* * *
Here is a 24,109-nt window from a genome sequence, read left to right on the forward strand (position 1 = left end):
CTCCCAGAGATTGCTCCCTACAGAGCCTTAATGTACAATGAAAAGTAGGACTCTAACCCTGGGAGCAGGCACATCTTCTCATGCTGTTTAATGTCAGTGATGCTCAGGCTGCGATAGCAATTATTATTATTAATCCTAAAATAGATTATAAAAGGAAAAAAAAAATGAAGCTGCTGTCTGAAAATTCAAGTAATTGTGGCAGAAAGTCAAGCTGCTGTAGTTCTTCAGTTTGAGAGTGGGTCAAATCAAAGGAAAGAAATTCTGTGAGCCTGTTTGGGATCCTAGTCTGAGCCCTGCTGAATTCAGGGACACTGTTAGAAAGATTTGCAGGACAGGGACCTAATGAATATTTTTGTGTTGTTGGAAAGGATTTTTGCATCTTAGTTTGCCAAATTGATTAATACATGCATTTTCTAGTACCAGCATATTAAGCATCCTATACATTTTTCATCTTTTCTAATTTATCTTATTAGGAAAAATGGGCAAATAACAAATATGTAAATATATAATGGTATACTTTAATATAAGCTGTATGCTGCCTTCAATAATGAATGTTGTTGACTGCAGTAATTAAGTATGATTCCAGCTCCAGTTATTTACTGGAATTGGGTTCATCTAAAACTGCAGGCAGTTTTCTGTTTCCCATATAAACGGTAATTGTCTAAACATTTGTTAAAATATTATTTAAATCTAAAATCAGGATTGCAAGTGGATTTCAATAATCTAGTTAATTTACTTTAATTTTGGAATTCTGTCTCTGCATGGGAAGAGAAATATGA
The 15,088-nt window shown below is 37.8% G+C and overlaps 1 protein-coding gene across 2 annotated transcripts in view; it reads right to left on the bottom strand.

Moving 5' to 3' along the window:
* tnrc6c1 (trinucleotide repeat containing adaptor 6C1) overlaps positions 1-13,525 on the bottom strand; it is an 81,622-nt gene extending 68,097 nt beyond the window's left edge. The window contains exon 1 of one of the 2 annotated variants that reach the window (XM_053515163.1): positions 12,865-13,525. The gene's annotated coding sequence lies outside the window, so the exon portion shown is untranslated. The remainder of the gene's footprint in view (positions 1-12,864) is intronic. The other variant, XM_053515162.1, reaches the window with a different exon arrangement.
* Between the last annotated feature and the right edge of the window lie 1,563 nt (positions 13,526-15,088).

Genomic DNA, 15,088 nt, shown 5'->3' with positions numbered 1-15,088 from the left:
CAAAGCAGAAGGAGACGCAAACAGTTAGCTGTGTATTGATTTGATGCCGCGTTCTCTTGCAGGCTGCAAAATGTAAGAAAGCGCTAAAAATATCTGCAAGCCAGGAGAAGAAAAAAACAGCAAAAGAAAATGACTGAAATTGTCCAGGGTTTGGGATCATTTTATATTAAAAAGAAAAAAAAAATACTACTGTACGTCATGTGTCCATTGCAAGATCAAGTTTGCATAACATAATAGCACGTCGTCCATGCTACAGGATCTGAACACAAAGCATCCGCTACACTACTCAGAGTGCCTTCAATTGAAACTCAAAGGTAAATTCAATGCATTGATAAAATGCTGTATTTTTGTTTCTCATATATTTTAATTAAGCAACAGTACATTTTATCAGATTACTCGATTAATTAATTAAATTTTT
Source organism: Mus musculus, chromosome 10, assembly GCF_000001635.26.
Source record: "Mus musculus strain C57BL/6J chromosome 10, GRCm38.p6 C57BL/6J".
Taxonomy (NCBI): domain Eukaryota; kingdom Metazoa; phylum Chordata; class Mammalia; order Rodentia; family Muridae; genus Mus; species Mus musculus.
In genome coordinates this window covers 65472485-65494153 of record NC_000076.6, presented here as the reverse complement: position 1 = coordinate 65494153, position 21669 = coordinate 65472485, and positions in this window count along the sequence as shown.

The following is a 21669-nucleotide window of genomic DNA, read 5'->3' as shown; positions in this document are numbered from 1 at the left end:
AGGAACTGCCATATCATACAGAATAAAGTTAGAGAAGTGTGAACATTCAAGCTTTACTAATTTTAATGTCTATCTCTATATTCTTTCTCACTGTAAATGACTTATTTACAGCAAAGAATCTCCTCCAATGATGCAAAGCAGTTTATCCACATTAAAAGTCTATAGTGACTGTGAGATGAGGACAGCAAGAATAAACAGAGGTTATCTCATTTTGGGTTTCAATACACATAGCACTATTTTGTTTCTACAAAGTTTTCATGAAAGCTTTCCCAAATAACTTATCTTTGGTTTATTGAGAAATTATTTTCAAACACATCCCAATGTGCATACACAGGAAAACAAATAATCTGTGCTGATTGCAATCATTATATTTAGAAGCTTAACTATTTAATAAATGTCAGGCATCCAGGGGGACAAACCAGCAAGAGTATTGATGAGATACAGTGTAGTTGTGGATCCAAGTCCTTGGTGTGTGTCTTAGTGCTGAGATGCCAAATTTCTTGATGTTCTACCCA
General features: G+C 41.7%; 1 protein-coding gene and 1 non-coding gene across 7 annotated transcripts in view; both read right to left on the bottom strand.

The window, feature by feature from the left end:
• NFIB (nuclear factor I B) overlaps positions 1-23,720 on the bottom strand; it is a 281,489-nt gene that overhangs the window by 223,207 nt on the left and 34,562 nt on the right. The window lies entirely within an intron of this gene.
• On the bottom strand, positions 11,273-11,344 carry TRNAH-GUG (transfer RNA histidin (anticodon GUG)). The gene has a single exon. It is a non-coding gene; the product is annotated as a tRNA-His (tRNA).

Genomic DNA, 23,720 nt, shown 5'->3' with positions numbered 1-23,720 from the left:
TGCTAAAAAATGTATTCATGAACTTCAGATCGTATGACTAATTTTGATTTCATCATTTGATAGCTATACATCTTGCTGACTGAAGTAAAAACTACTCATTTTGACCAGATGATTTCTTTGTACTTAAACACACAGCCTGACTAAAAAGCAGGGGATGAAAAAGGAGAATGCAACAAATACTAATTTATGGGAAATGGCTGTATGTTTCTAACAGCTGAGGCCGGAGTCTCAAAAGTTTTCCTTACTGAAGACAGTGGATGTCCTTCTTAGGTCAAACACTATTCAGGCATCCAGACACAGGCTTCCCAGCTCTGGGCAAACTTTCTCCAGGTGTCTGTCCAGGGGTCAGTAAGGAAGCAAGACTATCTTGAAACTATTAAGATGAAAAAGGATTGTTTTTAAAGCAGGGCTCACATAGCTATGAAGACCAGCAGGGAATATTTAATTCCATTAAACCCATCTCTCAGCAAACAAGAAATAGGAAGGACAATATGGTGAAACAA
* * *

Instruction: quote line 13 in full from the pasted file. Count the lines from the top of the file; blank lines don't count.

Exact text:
The following is a 21669-nucleotide window of genomic DNA, read 5'->3' as shown; positions in this document are numbered from 1 at the left end: